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A Tale Of Two Healthcare Systems – Pacific Research Institute

A Tale Of Two Healthcare Systems

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In Canada, it doesn’t take a pandemic to overwhelm the healthcare system. It’s a routine occurrence.

The United States just reached an all-time high of over 100,000 coronavirus hospitalizations. Over 1,000 hospitals are critically short-staffed; about three-quarters of all hospital beds are full.

Some hospitals have stopped accepting new patients. In Idaho, St. Luke’s Magic Valley Hospital turned away patients seeking emergency care last month. Just a few weeks later, Elkhart General Hospital in Indiana diverted ambulances to other medical centers as staff rushed to treat people suffering from Covid-19. Over 90 hospitals nationwide have announced plans to cancel or postpone elective surgeries that require an overnight stay.

These stats are bleak. But it’s important to remember that the United States is facing its worst public health crisis in a century. And in many parts of the United States, the healthcare system is operating normally. According to the latest data from the Department of Health and Human Services, about 30% of inpatient beds are unoccupied. About 40% of intensive-care unit beds are currently free.

North of the border, in Canada, it doesn’t take a pandemic to overwhelm the healthcare system. It’s a routine occurrence.

That’s one of the key takeaways from a new report by the Fraser Institute, a Vancouver-based think tank. Canada has just two acute care beds per 1,000 people—the second-lowest figure among OECD nations. The United States, by contrast, has 2.5 acute care beds per 1,000 people—one-quarter more per capita.

Canada also underperforms when it comes to critical equipment like MRI machines. While the United States boasts over 40 per 1,000 people, Canada has one-fourth as many—just 10.4.

Fraser’s research ranks Canada either last or next-to-last on four out of five indicators of timely access to care. Nearly one in five patients had to wait four months or more for an elective surgery in 2016—the worst percentage among surveyed countries. Only 43% of patients can get a same-day doctor’s appointment when sick.

By comparison, over half of all U.S. adults can receive same-day or next-day care when required.

In 2019, over 1 million Canadians were waiting for medical treatment—nearly 3% of the entire population.

These delays are detrimental to Canadians’ well-being. One-third of them report that they’ve been living with some form of pain for longer than three months, according to a survey from the Angus Reid Institute, a Vancouver-based non-profit. More than 20% say that pain impacts their day-to-day activities. Of those experiencing chronic pain, 33% say they would likely have to wait six months or more for surgery.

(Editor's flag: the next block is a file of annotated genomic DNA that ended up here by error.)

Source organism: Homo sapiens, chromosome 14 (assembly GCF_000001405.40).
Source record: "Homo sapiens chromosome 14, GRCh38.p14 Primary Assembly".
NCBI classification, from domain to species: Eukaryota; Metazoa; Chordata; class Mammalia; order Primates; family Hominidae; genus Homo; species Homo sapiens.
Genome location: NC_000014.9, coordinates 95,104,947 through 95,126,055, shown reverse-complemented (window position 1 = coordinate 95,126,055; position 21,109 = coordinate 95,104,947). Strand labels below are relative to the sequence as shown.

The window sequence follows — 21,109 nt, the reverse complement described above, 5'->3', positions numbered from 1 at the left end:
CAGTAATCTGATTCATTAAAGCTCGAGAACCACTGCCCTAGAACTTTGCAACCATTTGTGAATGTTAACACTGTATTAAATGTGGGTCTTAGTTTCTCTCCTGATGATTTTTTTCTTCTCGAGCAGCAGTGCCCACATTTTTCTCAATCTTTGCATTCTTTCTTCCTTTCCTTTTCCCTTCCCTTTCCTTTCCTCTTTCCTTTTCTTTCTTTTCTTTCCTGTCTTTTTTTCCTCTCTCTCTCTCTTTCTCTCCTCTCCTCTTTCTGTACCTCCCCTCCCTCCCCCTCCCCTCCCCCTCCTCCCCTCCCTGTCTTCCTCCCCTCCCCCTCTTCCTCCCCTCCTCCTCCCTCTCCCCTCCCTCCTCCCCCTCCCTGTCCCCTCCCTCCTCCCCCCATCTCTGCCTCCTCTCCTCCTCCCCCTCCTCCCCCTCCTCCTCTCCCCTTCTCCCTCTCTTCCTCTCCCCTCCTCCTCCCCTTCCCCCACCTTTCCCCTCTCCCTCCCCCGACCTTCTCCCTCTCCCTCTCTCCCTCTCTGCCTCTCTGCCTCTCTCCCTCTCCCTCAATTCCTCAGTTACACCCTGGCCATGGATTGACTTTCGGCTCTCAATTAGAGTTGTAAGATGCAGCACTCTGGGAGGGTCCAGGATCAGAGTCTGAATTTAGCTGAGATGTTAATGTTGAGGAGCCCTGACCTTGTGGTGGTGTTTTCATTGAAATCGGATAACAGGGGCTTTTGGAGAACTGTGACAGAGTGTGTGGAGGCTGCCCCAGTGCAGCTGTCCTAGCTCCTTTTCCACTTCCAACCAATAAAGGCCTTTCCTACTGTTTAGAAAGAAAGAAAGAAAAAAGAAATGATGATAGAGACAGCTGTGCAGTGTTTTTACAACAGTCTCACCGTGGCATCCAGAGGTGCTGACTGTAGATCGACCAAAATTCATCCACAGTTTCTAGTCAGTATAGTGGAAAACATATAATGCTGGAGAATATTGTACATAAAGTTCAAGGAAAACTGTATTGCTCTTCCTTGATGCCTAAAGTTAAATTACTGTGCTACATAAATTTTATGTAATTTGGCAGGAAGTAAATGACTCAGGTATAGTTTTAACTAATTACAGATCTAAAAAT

I was born in Canada and have witnessed problems like these firsthand. My own mother lost her life to colon cancer after doctors delayed her colonoscopy, prioritizing younger people on the waiting list. Her life—and thousands of others—might have been saved if they’d been able to get the care they needed earlier.

What’s worse, Canadians pay an awful lot for this subpar care. Out of the 28 high-income countries with universal health care analyzed in the Fraser Institute report, Canada has the second-highest healthcare expenditure as a percentage of GDP after adjusting for age. It’s the seventh-highest spender per capita.

Those high costs mean high taxes. Last year, the average family of four paid $14,474 in taxes just to fund their broken healthcare system. The average single adult was on the hook for $4,894 in healthcare taxes.

That’s in addition to $690 in annual out-of-pocket costs. Shockingly, Canadians spend just $34 less per month on out-of-pocket healthcare costs than the average American despite facing annual tax burden that’s up to 51% greater, according to research from the Heritage Foundation.

Waiting for care has a significant cost, too. Wait times in Canada resulted in an estimated $6.3 billion in lost productivity in 2018—about $5,860 per person.

For much of this year, Canada has been spared from the worst of the coronavirus pandemic. But that’s changing. Given the Canadian healthcare system’s relative lack of capacity, that could present a big problem.

Sally C. Pipes is President, CEO, and Thomas W. Smith Fellow in Health Care Policy at the Pacific Research Institute. Her latest book is False Premise, False Promise: The Disastrous Reality of Medicare for All (Encounter 2020). Follow her on Twitter @sallypipes.

Nothing contained in this blog is to be construed as necessarily reflecting the views of the Pacific Research Institute or as an attempt to thwart or aid the passage of any legislation.

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